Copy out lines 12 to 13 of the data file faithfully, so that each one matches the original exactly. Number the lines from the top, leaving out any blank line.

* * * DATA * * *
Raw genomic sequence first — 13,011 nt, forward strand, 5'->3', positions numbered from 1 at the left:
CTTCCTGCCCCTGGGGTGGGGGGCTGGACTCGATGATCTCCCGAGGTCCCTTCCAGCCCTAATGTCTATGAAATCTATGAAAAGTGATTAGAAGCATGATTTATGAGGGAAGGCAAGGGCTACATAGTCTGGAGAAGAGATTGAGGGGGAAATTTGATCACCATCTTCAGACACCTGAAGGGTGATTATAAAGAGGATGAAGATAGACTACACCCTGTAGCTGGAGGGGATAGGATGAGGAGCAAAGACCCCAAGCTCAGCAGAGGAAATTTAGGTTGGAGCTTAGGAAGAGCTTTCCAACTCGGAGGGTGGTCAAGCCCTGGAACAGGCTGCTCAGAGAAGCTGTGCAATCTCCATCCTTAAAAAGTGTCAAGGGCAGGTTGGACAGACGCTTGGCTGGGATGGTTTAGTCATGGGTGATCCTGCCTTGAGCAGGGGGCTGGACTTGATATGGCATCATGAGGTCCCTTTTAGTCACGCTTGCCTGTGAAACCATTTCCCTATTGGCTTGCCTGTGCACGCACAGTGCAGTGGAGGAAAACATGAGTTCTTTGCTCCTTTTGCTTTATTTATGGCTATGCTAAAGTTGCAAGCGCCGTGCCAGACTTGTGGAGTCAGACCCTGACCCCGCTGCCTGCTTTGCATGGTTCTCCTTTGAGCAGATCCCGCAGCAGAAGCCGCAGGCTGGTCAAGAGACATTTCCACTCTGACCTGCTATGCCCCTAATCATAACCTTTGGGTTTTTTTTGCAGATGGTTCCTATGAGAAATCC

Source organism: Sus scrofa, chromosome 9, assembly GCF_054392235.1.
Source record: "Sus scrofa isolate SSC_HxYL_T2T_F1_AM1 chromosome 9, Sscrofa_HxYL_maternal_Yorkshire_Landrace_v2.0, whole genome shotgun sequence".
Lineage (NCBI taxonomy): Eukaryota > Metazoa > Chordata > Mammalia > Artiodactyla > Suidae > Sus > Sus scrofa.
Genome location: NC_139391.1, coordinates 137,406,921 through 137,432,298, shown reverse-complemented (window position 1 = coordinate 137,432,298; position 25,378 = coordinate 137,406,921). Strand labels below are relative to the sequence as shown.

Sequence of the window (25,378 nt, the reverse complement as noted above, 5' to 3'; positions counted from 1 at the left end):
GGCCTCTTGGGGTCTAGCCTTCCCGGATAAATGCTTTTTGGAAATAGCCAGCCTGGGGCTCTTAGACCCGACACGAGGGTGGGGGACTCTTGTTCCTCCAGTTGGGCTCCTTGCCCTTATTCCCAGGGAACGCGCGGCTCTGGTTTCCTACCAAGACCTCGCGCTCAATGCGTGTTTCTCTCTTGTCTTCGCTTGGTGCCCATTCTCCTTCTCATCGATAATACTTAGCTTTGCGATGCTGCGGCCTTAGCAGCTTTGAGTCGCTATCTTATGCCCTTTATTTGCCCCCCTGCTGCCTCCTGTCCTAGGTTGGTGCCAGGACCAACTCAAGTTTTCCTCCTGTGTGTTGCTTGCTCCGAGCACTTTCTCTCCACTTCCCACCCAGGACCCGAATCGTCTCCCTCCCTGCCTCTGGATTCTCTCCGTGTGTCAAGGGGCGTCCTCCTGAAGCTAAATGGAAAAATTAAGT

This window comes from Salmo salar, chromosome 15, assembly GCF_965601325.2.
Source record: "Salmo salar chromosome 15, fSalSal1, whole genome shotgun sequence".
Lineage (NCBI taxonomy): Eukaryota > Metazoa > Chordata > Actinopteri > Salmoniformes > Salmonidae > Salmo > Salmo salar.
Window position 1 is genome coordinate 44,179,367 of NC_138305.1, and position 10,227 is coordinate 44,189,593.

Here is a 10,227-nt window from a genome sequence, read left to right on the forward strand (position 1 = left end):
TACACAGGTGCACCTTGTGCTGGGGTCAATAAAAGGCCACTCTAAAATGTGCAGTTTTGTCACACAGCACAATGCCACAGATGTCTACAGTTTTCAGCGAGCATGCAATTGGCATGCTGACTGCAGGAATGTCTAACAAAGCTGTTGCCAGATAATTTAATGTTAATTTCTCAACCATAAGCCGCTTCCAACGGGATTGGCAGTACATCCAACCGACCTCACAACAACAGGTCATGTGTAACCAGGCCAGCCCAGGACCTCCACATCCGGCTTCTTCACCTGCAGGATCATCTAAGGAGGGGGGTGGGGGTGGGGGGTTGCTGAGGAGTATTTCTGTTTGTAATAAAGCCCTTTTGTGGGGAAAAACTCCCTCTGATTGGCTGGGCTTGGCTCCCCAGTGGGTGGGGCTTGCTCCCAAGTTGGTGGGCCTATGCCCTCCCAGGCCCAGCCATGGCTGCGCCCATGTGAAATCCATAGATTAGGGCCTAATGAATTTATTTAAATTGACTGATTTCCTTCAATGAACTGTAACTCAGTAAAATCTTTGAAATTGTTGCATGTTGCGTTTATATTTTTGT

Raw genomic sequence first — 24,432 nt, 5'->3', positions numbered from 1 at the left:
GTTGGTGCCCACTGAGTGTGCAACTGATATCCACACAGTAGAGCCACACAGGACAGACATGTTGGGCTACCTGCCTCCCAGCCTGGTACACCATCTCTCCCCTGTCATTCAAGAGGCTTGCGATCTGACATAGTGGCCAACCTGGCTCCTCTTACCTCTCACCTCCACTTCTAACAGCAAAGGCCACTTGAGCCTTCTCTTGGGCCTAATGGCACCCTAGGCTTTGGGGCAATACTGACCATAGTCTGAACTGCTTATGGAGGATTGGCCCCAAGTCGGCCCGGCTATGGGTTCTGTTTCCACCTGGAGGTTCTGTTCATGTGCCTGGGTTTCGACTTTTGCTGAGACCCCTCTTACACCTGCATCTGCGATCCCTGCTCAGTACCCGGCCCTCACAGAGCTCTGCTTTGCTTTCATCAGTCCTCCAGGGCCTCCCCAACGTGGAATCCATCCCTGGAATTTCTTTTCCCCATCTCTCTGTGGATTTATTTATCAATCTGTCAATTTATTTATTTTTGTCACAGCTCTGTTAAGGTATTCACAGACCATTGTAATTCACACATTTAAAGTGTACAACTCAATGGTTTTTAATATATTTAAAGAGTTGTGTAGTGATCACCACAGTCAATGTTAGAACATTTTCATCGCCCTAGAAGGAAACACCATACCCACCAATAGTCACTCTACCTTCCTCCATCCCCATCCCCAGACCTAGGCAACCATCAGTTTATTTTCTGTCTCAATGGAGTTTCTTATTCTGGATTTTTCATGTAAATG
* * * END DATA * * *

Window position 1 is genome coordinate 44,179,367 of NC_138305.1, and position 10,227 is coordinate 44,189,593.

Here is a 10,227-nt window from a genome sequence, read left to right on the forward strand (position 1 = left end):